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The Supreme Court ruled in a special session yesterday that intermarriage ceremonies performed abroad would be considered valid vis-a-vis inheritance laws, though they would not necessarily be subject to protection under other marriage laws.

Justices Aharon Barak, Asher Grunis and Elyakim Rubinstein overruled a district court decision that had deemed intermarriages legitimate for all purposes.

"We aren't dealing with the issue of personal status or trying to codify a new set of religious edicts on marriage. We are dealing merely with the issue of inheritance," the judges wrote in their ruling.

The court's ruling was based on the question of whether marriages between Jewish Israelis and former residents of Israel officiated abroad could be considered valid unions.

The case in question deals with a Jewish man born in Israel in 1928 who wed a Romanian immigrant who had worked as a housekeeper in his home in 1996, four years after his first wife died. The couple married in a civil ceremony in Romania, and returned to Israel where the man died before his wife received Israeli citizenship.

Since the man had not left a will upon his death, his son from his first marriage received his entire inheritance. His widow, however, maintained that because she had been married to the man at the time of his death, she was entitled to half of his assets.

The man's son argued that because the marriage had been officiated in a civil ceremony abroad, it was invalid according to both Jewish and Israeli law. Meanwhile, the widow argued that because Israeli courts recognize marriages considered valid in the country in which they officiated, these unions must be given the same consideration in Israel.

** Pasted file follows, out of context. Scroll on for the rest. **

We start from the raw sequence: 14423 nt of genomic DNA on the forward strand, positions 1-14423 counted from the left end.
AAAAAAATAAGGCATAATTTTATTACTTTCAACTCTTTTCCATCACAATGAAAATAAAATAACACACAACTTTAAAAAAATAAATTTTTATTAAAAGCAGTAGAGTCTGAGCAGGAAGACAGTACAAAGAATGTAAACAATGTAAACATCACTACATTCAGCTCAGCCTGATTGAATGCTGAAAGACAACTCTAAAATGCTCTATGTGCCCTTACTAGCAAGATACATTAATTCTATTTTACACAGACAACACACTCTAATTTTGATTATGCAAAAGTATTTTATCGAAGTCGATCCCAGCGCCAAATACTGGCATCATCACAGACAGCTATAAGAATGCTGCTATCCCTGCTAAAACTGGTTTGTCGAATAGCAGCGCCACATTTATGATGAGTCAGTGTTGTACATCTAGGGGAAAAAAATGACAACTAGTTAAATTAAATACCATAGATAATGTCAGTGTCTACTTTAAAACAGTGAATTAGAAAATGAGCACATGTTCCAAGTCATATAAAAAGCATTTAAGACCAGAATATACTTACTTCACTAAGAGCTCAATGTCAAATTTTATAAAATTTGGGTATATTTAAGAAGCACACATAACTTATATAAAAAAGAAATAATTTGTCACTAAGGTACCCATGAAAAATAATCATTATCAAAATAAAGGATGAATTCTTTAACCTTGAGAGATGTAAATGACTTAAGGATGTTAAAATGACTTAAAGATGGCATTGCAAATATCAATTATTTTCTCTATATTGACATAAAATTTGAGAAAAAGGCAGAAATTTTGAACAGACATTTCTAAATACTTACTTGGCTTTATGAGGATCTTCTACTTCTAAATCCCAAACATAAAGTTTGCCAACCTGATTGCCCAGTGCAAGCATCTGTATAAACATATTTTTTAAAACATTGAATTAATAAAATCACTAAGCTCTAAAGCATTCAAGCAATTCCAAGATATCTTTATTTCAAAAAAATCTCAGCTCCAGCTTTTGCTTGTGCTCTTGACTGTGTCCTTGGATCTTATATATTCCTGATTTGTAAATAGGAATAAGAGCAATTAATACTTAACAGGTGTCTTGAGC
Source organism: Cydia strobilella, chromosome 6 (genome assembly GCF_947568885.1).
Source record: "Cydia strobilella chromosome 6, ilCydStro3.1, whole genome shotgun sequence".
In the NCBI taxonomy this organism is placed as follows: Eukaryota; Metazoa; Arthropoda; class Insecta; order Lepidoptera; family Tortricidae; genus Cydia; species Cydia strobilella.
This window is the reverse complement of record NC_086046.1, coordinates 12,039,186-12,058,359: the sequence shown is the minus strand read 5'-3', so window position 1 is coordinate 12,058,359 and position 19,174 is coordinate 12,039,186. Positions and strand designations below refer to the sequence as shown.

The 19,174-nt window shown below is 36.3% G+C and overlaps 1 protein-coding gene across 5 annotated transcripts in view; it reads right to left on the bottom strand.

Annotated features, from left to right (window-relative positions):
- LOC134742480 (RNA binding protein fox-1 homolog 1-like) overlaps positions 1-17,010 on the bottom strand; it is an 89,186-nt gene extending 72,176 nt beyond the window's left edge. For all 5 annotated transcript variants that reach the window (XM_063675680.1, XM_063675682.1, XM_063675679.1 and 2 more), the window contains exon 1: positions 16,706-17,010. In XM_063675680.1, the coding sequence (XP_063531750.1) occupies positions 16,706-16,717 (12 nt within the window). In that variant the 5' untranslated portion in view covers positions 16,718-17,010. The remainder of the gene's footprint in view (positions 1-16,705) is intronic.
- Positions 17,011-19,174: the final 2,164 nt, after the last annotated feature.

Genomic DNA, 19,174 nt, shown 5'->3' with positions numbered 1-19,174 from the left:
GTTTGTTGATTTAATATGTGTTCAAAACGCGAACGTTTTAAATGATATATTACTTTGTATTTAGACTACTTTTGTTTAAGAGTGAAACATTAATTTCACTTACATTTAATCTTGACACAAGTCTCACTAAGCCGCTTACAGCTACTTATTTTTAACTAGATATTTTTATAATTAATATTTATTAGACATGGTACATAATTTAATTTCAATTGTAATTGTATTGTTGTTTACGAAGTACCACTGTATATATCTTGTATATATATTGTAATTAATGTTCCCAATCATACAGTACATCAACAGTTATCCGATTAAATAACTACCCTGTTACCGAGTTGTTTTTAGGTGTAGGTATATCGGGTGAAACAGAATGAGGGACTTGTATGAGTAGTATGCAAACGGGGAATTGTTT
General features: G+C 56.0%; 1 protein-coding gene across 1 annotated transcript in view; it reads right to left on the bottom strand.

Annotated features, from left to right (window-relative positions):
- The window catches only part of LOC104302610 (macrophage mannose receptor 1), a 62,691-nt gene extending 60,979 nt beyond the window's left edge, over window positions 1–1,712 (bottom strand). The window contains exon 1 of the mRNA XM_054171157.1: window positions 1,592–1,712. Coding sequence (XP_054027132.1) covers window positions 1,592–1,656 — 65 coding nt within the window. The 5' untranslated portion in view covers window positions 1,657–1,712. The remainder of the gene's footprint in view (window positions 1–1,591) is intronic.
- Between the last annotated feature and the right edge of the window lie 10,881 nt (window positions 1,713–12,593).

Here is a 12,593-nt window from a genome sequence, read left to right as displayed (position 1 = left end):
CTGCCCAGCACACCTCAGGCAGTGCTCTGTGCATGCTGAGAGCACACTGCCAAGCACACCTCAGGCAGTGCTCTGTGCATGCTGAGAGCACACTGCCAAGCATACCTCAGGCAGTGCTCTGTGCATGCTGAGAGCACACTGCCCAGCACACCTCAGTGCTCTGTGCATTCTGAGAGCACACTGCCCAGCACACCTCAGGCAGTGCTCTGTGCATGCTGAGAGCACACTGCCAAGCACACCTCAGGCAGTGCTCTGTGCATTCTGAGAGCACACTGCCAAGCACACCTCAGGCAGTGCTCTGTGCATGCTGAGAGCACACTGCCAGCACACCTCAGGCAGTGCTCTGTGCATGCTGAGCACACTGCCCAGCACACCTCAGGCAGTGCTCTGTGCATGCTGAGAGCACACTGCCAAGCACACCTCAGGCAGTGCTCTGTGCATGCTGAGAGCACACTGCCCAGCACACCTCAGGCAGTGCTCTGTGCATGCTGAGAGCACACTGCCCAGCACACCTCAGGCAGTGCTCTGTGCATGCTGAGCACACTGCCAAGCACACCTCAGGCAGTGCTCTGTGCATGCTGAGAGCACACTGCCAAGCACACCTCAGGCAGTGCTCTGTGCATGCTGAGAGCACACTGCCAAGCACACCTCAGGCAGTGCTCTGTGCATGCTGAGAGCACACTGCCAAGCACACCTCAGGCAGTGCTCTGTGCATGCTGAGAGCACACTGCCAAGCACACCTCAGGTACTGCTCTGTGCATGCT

Attorney General Menachem Mazuz, who was invited to express his stance on the matter, told the court in a statement, "it is appropriate not to rule on the validity of mixed marriages officiated abroad, an issue subject to serious public disagreement."

Barak wrote in his verdict that "the deceased spouse, according to inheritance statutes, was married in a formal ceremony, and there is indeed no need to define spouse as one who was married only in the religious court. Certainly, if a non-Jewish woman was married in a civil ceremony abroad to a Jewish Israeli, she is therefore his spouse in all regards including those relating to inheritance."

Barak added, "In civil ceremonies, two people are brought together in a shared fate. They create what is in reality a shared life together. In the family unit, which is established after a civil ceremony, there is every expectation of support and defense in the legal system and on issues of inheritance."

Nonetheless, the justices reject the district court's ruling that intermarriages officiated abroad are valid in every legal regard and grant a new "family status" to those involved.

Justice Rubinstein ruled that "intermarriages are a painful issue, which pulls at the heartstrings and has a strong influence on, and significance for, the Jewish people of today. Nonetheless, this should not infringe upon individual rights. Also, we can't ignore the present day reality in Israel, in which many are not eligible to have a religious wedding."

Rubinstein called on the Knesset to enact legislation on the issue of "spouses of Israelis who can't get married in Israel. It is up to the state to solve this issue, while still considering issues of the Jewish and democratic nature of the state, and the slippery slope on which we find ourselves."